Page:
JGR-Solid Earth: Predicting Homogeneous Bubble Nucleation in Rhyolite

Sahand Hajimirza, Helge M. Gonnermann, James E. Gardner, and Thomas Giachetti
J. Geophys. Res.-Solid Earth 124 (2019) 2395-2416.
Abstract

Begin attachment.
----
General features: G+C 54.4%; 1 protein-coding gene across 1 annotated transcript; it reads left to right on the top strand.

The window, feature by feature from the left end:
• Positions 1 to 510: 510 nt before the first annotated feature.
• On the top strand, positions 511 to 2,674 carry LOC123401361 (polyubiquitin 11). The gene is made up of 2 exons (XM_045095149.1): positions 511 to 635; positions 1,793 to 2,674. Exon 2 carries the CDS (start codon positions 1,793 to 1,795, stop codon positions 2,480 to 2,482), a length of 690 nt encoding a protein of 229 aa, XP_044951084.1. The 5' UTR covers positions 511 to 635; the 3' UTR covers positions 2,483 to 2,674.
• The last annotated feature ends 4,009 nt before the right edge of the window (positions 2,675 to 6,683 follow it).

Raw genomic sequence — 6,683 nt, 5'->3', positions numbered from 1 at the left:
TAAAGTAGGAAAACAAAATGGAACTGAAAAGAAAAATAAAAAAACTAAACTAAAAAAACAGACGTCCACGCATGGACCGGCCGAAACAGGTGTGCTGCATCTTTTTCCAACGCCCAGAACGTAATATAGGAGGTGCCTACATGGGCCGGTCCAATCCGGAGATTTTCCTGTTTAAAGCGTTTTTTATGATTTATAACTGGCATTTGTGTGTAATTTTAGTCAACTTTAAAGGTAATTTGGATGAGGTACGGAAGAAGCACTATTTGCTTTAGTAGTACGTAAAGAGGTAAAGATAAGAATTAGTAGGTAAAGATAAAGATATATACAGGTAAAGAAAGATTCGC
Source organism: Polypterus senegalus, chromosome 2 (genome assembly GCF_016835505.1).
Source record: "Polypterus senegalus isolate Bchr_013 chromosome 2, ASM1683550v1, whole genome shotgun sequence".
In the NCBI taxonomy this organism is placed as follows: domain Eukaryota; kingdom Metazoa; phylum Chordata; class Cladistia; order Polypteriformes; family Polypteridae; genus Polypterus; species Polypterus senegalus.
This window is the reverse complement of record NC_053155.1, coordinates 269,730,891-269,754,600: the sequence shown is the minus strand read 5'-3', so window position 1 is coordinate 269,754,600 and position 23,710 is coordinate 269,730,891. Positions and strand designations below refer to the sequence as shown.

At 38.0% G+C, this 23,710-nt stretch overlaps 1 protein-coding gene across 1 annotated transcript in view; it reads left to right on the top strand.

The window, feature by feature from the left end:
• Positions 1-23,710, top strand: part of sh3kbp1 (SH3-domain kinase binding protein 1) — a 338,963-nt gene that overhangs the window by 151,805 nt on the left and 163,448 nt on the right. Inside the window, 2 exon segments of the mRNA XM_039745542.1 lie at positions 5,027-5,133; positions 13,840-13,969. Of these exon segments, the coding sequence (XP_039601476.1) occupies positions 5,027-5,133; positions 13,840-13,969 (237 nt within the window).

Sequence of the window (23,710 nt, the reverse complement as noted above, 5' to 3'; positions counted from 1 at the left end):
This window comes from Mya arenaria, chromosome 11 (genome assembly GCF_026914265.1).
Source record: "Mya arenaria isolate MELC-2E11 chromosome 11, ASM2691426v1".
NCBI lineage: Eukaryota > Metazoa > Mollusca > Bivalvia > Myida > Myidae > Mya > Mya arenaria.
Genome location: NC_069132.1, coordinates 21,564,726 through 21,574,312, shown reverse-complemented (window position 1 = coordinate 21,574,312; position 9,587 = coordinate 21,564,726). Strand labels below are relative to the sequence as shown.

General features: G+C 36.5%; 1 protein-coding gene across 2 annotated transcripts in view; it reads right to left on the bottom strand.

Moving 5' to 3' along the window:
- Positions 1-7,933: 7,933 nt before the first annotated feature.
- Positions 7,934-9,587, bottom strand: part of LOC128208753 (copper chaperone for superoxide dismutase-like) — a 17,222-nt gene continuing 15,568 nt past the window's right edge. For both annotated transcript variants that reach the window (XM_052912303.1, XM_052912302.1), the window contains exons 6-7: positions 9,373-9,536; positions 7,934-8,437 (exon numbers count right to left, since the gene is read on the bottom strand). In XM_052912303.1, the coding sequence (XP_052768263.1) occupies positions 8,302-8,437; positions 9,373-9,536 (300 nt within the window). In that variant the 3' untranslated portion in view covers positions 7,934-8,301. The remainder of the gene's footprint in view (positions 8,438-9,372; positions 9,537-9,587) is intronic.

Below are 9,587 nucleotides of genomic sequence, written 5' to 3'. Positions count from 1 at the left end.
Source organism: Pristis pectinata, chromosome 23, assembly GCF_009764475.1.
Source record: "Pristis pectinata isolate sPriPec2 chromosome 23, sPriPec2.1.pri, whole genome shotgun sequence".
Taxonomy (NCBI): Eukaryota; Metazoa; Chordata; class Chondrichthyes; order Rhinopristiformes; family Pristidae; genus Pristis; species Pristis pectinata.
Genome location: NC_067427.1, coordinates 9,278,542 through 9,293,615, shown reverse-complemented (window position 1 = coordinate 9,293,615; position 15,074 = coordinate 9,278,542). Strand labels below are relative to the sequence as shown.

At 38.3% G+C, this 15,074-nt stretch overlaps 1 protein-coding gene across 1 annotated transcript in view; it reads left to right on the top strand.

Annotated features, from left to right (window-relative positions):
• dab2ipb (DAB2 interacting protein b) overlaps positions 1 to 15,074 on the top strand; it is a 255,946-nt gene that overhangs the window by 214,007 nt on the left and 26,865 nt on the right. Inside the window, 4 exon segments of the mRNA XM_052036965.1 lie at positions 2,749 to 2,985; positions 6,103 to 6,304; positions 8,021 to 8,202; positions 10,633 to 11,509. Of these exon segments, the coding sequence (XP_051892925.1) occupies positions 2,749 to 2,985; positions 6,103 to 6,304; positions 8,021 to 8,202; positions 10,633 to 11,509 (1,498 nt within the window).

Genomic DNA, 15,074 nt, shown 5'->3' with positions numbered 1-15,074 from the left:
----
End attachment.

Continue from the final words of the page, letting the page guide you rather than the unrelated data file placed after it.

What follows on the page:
Bubble nucleation is the critical first step during magma degassing. The resultant number density of bubbles provides a record of nucleation kinetics and underlying eruptive conditions. The rate of bubble nucleation is strongly dependent on the surface free energy associated with nucleus formation, making the use of bubble number density for the interpretation of eruptive conditions contingent upon a sound understanding of surface tension. Based on a suite of nucleation experiments with up to >1016 bubbles per unit volume of melt, and using numerical simulations of bubble nucleation and growth during each experiment, we provide a new formulation for surface tension during homogeneous nucleation of H2O bubbles in rhyolitic melt. It is based on the Tolman correction with a Tolman length of δ = 0.32 nm, which implies an increase in surface tension of bubbles with decreasing nucleus size. Our model results indicate that experiments encompass two distinct nucleation regimes, distinguishable by the ratio of the characteristic diffusion time of water, τdiff, to the decompression time, td. Experiments with >1013 m−3 bubbles are characterized by τdiff/td≪ 1, wherein the nucleation rate predominantly depends on the interplay between decompression and diffusion rates. Nucleation occurs over a short time interval with nucleation rate peaks at high values. For experiments with comparatively low bubble number density the average distance between adjacent bubbles and the diffusion timescale is large. Consequently, τdiff/td≫ 1 and nucleation is nearly unaffected by diffusion and independent of decompression rate, with bubbles nucleating at an approximately constant rate until the sample is quenched.
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